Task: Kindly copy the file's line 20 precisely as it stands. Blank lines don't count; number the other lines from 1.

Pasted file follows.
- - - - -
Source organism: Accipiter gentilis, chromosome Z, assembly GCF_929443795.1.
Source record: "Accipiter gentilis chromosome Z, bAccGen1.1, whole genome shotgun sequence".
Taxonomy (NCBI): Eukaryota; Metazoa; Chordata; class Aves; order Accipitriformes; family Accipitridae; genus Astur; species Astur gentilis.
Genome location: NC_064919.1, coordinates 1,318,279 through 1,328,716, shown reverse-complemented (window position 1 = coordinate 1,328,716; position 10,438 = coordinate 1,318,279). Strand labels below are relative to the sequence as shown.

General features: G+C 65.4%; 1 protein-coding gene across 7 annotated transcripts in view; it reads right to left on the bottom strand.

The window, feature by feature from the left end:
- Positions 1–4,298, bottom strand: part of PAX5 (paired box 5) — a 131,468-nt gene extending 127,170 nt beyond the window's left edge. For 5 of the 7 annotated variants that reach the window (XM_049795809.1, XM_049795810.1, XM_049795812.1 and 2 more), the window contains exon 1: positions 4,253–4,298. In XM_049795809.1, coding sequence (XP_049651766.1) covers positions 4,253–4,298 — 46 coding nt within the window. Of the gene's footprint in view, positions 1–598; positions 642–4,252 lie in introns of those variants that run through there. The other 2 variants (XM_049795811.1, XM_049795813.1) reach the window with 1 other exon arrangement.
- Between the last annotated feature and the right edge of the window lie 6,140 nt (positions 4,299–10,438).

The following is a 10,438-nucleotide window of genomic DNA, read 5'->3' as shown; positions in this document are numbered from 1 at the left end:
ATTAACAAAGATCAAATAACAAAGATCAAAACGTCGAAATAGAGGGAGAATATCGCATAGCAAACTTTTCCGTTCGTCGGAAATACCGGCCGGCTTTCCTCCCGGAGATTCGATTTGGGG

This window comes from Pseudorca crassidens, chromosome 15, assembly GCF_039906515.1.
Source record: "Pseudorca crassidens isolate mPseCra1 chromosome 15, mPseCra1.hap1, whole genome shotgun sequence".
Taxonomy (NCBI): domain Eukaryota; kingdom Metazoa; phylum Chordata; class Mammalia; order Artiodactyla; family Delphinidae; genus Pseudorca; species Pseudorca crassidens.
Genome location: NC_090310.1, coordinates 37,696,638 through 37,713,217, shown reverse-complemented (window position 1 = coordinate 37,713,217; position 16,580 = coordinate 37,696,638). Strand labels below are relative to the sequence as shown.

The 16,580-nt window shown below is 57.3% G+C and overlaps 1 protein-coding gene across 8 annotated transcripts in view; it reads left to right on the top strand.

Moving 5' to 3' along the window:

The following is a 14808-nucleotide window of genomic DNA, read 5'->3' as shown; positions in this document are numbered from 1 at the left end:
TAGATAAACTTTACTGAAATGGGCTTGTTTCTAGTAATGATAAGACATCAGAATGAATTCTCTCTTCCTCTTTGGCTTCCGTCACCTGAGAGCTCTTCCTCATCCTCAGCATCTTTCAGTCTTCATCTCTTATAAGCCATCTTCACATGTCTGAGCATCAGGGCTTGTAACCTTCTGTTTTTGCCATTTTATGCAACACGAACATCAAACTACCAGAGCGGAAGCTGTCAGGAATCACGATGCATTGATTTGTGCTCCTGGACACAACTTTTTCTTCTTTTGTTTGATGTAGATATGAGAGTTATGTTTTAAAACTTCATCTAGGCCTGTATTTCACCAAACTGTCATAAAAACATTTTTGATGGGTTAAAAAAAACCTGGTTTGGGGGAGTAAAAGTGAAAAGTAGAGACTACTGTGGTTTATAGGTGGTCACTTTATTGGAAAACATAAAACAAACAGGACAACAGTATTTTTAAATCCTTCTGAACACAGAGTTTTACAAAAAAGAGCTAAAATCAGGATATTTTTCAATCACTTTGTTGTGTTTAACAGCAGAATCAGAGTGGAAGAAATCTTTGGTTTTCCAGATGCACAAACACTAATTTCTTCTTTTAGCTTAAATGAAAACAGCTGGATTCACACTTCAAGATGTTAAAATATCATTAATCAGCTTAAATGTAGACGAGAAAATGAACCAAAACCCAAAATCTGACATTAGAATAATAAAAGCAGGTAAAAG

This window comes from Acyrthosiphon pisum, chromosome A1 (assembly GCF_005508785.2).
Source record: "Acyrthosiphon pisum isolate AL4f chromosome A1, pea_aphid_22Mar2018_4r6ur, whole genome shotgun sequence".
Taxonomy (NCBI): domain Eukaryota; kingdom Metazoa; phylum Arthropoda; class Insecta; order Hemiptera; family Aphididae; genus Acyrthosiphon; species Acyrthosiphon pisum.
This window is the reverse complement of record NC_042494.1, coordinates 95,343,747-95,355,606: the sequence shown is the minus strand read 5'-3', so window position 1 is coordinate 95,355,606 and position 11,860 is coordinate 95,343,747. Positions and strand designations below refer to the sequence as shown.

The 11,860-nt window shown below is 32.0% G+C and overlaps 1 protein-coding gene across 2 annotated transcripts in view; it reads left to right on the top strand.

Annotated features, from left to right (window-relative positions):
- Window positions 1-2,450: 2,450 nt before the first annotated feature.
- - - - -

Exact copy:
Source record: "Acyrthosiphon pisum isolate AL4f chromosome A1, pea_aphid_22Mar2018_4r6ur, whole genome shotgun sequence".